Actors and Saugus residents Harry and Olive Carey in 1919.
ACME wire photo, 7x9 inches, from an unidentified newspaper archive. Original cutline written in 1941 reads:
MR. AND MRS.
In 1919, Harry and Mrs. Carey made the second personal appearance tour ever undertaken by motion picture personalities. Mrs. Carey was
then his leading lady on the screen as well as in private life, and the above photo shows them as they looked at the time. (See 612909)
(7/18/41) Credit Line (ACME)
ACME Roto Service for immediate release
There are a couple of problems with that caption.
It's true that Harry Carey and his manager (agent), Olive Fuller Golden, were living as husband and wife at their San Francisquito Canyon ranch in 1919, but they weren't legally married. Harry's divorce from
his second wife, Fern Foster (whom he married in 1916 when he bought the ranch), was not final until Jan. 2, 1920. Harry remarried Olive "for real" in San Francisco in March 1921.
(Click here to read about Harry's marriages.)
Also, in 1919, Olive wasn't "then his leading lady on the screen." In 1916 she took a 15-year hiatus from acting; she devoted her time to managing Harry, and then to raising
his two children — Harry Jr. (Dobe), born in 1921, and Ella (Cappy), born in 1923. Olive returned to the screen in 1931 when she accompanied Harry to Africa to make "Trader Horn"
with Edwina Booth and Duncan Renaldo.
Dobe Carey, who would appear in nine of John Ford's pictures, gives some family background and credits his parents with giving the famous director his start (Harry Carey Jr. 1996:45):
My mother was a young actress of sixteen at Universal Studio at the same time Jack Ford was working there as a combination propman-stuntman for his brother Francis Ford, who was a major
star there. Her father, George Fuller Golden (christened George Michael Fuller), had been a famous monologist in vaudeville. He, George M. Cohan, and Jim Corbett were the founders
of the first actors' union for stage performers, the White Rats of America. All of us Careys are very proud of that.
Olive Fuller (Golden was added by her father as part of his stage name) was born on January 31, 1896, and John Ford was born on February 1, 1894. Pop [Harry Carey Sr.] was pushing forty before
Mom and John Ford were able to vote. All the young people at the studio hung out together, so it was my mom who first introduced John Ford to Harry Carey. Pop was responsible for Ford being a
director. He convinced the head of Universal, Carl Laemmle, to let Jack direct his next movie, which he did, but they both took a cut in salary.
The two of them would pack up camera, cast, and crew and make silent movies in the desert wastes of Southern California. They [Harry Sr. and John Ford] were a fantastic pair until they split up in 1921.
Actor Harry Carey (Sr.) acquired a homestead at the mouth of San Francisquito Canyon in 1916 and established a rancho. The ranch included the Carey's wooden ranch home
as well as several outbuildings and the Harry Carey Trading Post, which was a tourist attraction that included billed entertainment from Navajo Indians and other performers,
along with a store that sold Western and Indian curios. The ranch was occasionally used for filming. The Careys'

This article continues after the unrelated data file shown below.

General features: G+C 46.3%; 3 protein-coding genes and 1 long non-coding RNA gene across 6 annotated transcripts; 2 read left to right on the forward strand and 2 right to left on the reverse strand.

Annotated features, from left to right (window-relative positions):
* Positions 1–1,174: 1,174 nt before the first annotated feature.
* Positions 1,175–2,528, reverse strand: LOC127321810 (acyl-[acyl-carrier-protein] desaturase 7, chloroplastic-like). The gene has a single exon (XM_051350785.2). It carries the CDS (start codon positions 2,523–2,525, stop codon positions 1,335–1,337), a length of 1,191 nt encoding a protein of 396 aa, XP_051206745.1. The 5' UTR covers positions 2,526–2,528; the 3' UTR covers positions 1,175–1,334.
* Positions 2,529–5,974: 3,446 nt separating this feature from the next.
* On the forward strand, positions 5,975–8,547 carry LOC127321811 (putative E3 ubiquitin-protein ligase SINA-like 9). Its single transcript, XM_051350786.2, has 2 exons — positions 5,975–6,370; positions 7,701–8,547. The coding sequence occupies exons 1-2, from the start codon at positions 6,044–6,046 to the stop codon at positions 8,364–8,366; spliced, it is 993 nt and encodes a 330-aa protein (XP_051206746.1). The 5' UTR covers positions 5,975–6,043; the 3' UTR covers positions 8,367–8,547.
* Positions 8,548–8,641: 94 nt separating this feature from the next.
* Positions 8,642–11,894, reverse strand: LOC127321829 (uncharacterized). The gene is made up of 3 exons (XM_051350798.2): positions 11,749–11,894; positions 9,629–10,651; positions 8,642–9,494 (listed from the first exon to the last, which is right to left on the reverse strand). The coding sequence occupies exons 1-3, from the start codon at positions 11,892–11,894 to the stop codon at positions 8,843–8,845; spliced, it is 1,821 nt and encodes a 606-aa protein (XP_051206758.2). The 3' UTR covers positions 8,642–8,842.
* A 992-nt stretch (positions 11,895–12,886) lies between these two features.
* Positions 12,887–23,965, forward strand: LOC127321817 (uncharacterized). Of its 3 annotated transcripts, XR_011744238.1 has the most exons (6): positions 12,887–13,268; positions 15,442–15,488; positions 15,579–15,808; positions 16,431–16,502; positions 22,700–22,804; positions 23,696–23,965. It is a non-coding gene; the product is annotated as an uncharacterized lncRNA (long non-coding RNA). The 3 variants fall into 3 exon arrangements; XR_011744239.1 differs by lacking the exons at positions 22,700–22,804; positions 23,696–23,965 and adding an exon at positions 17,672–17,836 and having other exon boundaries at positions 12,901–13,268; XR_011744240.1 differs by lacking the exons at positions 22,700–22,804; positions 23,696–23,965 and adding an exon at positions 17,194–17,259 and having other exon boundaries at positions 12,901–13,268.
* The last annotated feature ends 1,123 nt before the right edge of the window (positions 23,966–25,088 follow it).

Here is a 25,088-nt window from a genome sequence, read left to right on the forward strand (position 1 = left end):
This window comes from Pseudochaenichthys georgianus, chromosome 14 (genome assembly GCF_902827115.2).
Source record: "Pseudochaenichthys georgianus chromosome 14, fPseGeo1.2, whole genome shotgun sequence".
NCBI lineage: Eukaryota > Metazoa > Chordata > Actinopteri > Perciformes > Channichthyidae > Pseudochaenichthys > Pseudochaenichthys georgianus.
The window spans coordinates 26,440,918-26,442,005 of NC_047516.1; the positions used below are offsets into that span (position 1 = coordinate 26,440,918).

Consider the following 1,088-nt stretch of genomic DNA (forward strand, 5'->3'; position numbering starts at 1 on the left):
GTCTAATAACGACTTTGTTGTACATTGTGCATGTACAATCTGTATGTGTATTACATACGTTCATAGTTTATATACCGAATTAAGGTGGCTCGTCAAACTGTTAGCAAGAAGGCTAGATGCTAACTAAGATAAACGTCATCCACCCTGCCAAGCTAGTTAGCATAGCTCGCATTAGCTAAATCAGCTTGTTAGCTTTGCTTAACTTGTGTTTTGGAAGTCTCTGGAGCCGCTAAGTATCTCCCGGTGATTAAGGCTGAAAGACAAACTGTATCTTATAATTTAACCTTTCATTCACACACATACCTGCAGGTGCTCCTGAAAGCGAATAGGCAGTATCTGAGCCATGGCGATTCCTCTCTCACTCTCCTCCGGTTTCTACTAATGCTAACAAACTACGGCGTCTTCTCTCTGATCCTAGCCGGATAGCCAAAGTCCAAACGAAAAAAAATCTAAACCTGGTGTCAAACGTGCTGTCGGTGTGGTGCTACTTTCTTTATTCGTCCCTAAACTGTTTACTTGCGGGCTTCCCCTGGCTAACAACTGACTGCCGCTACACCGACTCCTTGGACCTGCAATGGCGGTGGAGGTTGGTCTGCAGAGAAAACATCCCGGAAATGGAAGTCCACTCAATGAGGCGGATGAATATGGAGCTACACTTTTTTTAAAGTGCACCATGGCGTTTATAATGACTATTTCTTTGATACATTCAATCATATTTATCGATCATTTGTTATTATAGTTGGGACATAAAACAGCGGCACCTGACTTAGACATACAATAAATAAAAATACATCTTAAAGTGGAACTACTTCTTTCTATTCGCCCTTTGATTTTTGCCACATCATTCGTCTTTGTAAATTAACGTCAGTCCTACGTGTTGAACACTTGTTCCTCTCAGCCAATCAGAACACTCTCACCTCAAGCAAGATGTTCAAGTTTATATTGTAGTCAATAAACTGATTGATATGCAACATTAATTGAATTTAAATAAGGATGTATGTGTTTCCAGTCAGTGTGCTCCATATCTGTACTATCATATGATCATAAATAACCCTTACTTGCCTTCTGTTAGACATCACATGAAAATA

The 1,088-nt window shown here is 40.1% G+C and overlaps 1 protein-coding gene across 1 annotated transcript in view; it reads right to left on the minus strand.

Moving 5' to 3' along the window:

son, Harry Carey Jr. (Dobe), who would follow in his father's acting footsteps, was born in the Carey ranch home in 1921.
The trading post washed away in the St. Francis Dam disaster of March 1928 and was not rebuilt. The Indians left about a month earlier. According to Dobe,
a shaman saw "a big crack and predicted it would break." The ranch house was situated at a higher
elevation and survived the flood, only to burn down in 1932. The Careys replaced it by building a Spanish adobe home, which they sold with the
rancho in 1945.
Harry Carey was born Henry DeWitt Carey II on January 16, 1878 on 116th Street in the Bronx section
of New York City. His father was a special-sessions judge and president of a sewing machine company.
Harry attended a military academy but declined an appointment to West Point, instead trying his hand as a playwright.
According to the Internet Movie Database: In 1911, his friend Henry B. Walthall
introduced him to director D.W. Griffith, for whom Carey
was to make many films. Carey married twice [correx: 3 times; see here], the [third]
time to actress Olive Fuller Golden (aka Olive Carey),
who introduced him to future director John Ford. Carey influenced Universal Studios head Carl Laemmle
to use Ford as a director, and a partnership was born that lasted until a rift in the friendship in 1921.
During this time, Carey grew into one of the most popular Western stars of the early motion picture,
occasionally writing and directing films as well. In the 1930s he moved slowly into character roles
and was nominated for an Oscar for one of them, the president of the Senate in "Mr. Smith Goes to Washington"
(1939). He worked once more with Ford, in "The Prisoner of Shark Island" (1936), and appeared
once with his son, Harry Carey Jr., in Howard Hawks' "Red River" (1948).
He died Sept. 21, 1947,
in Brentwood, after a protracted bout with emphysema and cancer. Ford dedicated his remake "3 Godfathers"
(1948) "To Harry Carey — Bright Star Of The Early Western Sky."
Carey would appear in at least 233 films, including short features, between 1909 and 1949.
Further reading: Harry Carey Ranch: Historic American Buildings Survey No. CA-2712.